22302/32302. Byzantium: Art-Religion-Culture I. In this two-quarter introductory seminar we will explore works of art and architecture as primary sources on Byzantine civilization. Through the close investigation of artifacts of different media and techniques, students will gain insight into the artistic production of the Byzantine Empire from its foundation in the 4th century A.D. to the Ottoman conquest in 1453. We will employ different methodological approaches and resources that are relevant for the fruitful investigation of artifacts in their respective cultural setting. In order to fully assess the pivotal importance of the visual arts in Byzantine culture, we will address a wide array of topics, including art and ritual, patronage, the interrelation of art and text, classical heritage, art and theology, Iconoclasm, etc. Although conceived primarily as an interactive seminar, this course will include lecture sessions that are intended to contextualize the individual artifacts selected for discussion within their larger historical framework. K. Krause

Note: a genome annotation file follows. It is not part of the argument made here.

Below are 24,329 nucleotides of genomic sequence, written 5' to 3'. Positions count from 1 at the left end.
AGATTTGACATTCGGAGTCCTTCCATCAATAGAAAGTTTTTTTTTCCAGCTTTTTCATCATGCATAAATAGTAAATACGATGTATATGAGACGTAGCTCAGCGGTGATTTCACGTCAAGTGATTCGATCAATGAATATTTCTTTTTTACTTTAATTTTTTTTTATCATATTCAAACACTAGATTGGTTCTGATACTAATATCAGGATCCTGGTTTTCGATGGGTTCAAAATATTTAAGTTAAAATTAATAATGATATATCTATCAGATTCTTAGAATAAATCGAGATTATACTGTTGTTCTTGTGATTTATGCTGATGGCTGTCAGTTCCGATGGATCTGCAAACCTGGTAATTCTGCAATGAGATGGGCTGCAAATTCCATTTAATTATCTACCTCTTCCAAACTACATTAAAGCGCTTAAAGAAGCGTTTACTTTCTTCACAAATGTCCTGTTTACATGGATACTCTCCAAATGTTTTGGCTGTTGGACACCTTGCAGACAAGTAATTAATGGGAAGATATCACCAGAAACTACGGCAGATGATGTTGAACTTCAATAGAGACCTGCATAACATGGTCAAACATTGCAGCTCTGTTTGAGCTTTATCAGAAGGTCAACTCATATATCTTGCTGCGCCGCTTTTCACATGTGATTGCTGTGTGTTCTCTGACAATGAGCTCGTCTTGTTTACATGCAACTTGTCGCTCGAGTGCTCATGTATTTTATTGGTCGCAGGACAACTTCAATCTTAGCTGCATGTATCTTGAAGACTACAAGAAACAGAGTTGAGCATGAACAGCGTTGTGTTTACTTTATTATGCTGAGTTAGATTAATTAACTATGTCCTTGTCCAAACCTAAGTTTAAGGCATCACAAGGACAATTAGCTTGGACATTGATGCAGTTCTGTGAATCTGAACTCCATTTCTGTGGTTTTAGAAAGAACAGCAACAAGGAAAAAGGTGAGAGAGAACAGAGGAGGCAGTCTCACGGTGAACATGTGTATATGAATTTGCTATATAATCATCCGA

22402/32402.  Perspective as a Challenge to Art History.  (=SCTH 32402, ENGL 22402/32402)  This course begins from the parallels between writing and etching (as varieties of both hand-writing and authorship) noted by contemporaries as disparate as Charles Baudelaire and Samuel Palmer (a visionary disciple of William Blake). The course will explore different approaches to writing modernity in the two media, from Poe-Dickens-Baudelaire-Meryon (and other French artists)-Whistler in the middle of the nineteenth century through Virginia Woolf, T. S. Eliot, and British and American urban etchers of World War I and the 1920s and early 30s, comparing visual and verbal representations in several genres (poetry, fiction, and journalism as well as artists' etchings and etched illustration) with particular attention to representations of urbanization and its impact on more traditional forms of narrative, lyric, and landscape. Attention will be paid to the uneven development of non-narrative and increasingly abstract languages and modes of notation. We will also study the rhetorics of value (economic and aesthetic) surrounding the etching and the book. In addition to readings (literary and critical) and close study of prints in the Smart Museum or the Art Institute collections, the course may include a demonstration/workshop with printmakers. Response papers, final paper.  A. Pop